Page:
In a stinging defeat for New Brunswick's largest forestry company, the U.S. Commerce Department has set the stage for punishing new duties on some J.D. Irving Ltd. paper products.
The department ruled Monday that Irving's "subsidy rate" for supercalendered paper is 18.85 per cent, which means that's the level of import duty that could be applied when the product is exported to the United States.
That rate is actually higher than the preliminary rate of 11.19 per cent set by the department in July.
By applying the rate to Irving paper, it will make the product more expensive, and less attractive, to U.S. buyers.
The rate applies to Irving Paper even though the company argued vociferously that it was never investigated by the U.S. government and never had the chance to make its case that it is not as subsidized as other Canadian forestry companies.
'The process followed by the Department of Commerce has been completely unfair to Irving Paper and is inconsistent with the law.' - Mary Keith, J.D. Irving spokesperson
"The process followed by the Department of Commerce has been completely unfair to Irving Paper and is inconsistent with the law," spokesperson Mary Keith said in a written statement.
The final step in the American process will be a confirmation by the U.S. International Trade Commission of its earlier ruling against Canadian paper companies. That's expected Dec. 4.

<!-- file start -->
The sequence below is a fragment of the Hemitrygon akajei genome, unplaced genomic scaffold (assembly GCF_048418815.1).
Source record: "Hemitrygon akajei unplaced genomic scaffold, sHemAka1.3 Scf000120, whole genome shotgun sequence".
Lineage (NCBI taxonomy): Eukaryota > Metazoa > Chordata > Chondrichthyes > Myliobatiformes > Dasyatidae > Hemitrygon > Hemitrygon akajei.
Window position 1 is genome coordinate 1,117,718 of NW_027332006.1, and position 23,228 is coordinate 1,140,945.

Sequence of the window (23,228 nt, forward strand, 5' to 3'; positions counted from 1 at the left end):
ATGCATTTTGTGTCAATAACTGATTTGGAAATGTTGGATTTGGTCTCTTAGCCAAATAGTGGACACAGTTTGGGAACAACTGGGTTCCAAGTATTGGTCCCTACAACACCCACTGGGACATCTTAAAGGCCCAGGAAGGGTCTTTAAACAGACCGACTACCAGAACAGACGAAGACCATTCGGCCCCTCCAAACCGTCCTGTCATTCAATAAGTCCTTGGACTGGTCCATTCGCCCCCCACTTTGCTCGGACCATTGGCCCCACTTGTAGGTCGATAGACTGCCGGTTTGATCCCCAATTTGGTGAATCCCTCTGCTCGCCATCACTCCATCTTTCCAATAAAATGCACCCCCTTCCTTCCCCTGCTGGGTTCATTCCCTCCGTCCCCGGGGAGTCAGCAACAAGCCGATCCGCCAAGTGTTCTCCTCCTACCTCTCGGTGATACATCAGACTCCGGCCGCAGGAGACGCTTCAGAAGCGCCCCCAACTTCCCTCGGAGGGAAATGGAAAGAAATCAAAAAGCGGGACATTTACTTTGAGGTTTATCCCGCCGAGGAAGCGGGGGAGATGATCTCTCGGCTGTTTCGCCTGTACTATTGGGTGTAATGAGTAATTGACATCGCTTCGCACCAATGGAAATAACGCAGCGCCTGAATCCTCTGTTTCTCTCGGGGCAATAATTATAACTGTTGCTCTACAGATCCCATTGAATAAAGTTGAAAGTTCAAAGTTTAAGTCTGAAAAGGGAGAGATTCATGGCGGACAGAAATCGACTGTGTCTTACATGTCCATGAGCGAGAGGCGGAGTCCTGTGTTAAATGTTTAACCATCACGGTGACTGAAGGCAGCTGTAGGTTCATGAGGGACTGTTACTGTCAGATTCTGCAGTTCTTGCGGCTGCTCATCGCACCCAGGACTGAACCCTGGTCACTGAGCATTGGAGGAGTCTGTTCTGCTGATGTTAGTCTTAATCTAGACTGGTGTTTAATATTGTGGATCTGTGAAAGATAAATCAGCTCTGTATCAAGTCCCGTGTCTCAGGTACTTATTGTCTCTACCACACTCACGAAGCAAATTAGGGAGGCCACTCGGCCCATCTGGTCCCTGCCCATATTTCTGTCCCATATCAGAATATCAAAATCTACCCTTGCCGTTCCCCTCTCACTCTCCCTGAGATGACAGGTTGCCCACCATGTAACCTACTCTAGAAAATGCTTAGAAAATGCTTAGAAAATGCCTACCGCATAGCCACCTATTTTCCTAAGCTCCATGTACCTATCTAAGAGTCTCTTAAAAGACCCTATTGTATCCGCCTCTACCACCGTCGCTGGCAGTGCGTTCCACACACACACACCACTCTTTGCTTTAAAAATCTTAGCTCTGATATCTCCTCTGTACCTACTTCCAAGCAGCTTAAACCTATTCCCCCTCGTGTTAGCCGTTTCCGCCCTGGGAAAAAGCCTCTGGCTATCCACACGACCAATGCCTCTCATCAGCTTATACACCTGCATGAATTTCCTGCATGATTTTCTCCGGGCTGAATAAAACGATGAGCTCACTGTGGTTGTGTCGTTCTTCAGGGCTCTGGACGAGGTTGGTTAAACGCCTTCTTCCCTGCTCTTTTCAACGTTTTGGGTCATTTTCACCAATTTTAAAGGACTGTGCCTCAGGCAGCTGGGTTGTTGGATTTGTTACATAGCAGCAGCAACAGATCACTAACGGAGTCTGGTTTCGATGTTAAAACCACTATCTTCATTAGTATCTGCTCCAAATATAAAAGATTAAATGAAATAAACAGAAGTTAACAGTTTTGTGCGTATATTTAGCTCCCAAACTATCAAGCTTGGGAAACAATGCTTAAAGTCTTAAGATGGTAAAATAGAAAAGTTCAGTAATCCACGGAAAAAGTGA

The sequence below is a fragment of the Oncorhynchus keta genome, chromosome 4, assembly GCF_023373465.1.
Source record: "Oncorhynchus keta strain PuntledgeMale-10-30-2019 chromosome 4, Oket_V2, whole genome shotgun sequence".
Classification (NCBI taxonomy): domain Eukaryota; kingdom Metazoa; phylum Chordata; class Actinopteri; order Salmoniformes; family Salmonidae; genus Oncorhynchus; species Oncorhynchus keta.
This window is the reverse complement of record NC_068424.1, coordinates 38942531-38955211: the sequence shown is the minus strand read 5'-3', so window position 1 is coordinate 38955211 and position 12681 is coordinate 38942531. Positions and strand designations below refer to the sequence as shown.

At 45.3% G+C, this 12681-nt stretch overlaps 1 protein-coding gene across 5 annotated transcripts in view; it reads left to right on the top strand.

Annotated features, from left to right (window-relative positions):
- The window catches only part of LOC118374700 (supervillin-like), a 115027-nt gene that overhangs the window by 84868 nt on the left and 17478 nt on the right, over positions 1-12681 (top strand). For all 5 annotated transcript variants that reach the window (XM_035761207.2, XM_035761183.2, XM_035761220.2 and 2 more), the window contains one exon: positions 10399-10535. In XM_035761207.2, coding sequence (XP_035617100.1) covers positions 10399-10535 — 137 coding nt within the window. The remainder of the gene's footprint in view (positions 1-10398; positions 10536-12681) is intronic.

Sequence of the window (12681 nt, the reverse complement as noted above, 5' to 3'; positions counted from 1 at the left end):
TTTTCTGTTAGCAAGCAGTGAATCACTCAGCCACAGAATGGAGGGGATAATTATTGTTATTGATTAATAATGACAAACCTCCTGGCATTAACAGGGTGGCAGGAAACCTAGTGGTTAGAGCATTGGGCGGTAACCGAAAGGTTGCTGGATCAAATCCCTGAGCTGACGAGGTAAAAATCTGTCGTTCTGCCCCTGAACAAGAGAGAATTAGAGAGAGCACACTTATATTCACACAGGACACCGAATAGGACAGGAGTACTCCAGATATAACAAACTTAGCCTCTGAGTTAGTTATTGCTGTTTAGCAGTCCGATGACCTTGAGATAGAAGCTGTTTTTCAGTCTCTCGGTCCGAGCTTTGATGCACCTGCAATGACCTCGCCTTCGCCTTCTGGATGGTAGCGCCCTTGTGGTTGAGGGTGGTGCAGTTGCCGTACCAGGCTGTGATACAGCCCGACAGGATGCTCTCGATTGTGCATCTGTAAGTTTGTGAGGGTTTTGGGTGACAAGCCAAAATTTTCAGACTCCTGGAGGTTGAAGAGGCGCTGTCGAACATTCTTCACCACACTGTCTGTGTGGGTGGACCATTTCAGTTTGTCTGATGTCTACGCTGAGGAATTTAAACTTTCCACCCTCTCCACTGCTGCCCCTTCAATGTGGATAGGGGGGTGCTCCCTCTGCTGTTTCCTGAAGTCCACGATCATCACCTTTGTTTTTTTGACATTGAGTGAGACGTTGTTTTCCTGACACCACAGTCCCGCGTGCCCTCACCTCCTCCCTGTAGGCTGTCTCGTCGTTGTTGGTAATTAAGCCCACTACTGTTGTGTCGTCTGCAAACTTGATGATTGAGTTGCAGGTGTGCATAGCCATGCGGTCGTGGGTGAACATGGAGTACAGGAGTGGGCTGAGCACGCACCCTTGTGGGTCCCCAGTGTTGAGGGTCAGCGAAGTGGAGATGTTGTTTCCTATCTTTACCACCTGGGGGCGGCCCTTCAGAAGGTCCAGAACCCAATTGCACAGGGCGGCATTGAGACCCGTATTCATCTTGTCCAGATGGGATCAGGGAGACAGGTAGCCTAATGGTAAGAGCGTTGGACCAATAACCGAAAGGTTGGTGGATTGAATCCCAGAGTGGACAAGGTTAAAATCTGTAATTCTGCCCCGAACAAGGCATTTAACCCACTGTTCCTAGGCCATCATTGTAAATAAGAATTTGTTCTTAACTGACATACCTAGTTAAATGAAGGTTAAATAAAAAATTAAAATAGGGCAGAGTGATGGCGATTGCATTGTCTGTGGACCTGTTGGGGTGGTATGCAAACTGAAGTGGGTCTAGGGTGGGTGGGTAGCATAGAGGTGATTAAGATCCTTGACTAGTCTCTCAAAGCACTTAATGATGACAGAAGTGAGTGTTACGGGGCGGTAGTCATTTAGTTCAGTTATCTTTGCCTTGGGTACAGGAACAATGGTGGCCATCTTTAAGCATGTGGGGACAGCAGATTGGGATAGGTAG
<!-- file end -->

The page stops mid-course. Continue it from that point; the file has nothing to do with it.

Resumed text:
Duties are due to be imposed on the Canadian exports Nov. 30, but U.S. Customs started collecting cash deposits from American buyers in August, based on the department's preliminary ruling in July.
The U.S. investigation was triggered by Nova Scotia's large bailout package in 2012 to revive Port Hawkesbury Paper.
Only Port Hawkesbury and a Quebec-based company, Resolute Forest Products, were thoroughly investigated.
The 11.19 per cent rate applied to Irving in July was an average of the rate applied to Port Hawkesbury, 20.33 per cent, and the 2.04 per cent the rate applied to Resolute.
Irving protested at the time that it couldn't possibly benefit from Nova Scotia subsidies and it deserved the chance to make its own case in Washington.
"None of these alleged subsidy programs were available to or applicable to the Irving Paper business," Keith said in her statement Wednesday.
But the administration ruled that a full investigation of all companies would involve tens of thousands of pages of documents, and it was within its rights to use the average of the high and low rates to determine the rate for other companies.
Wednesday's ruling increases the subsidy rate applied to Port Hawkesbury and Resolute, and thus also increases the rate for the others, Irving and B.C.-based Catalyst Paper.
The U.S. Commerce Department says it will immediately ask for U.S. Customs to start collecting higher deposits on Canadian exports at the border.
Months of lobbying
The decision comes after months of frantic lobbying by Irving to get the decision reversed.
The flurry of activity reveals that while the company may be influential with provincial governments in Atlantic Canada, it doesn't have nearly the same sway in Washington.
Last week, two powerful U.S. senators, Democrats Chuck Schumer and Heidi Heitkamp, asked the administration to reconsider hitting Irving with a subsidy rate.
A staffer in Schumer's office urged officials to "carefully consider" Irving's arguments, according to documents filed in the case in Washington.
Heitkamp "expressed her concern" that Irving hadn't had the chance to make its case and said it might harm Irving's agricultural business in her state of North Dakota.
And in August, a third Democratic senator, Joe Manchin of West Virginia, called a commerce department official "on behalf of" J.D. Irving Ltd., according to documents. Manchin told the official Irving had not "done anything wrong."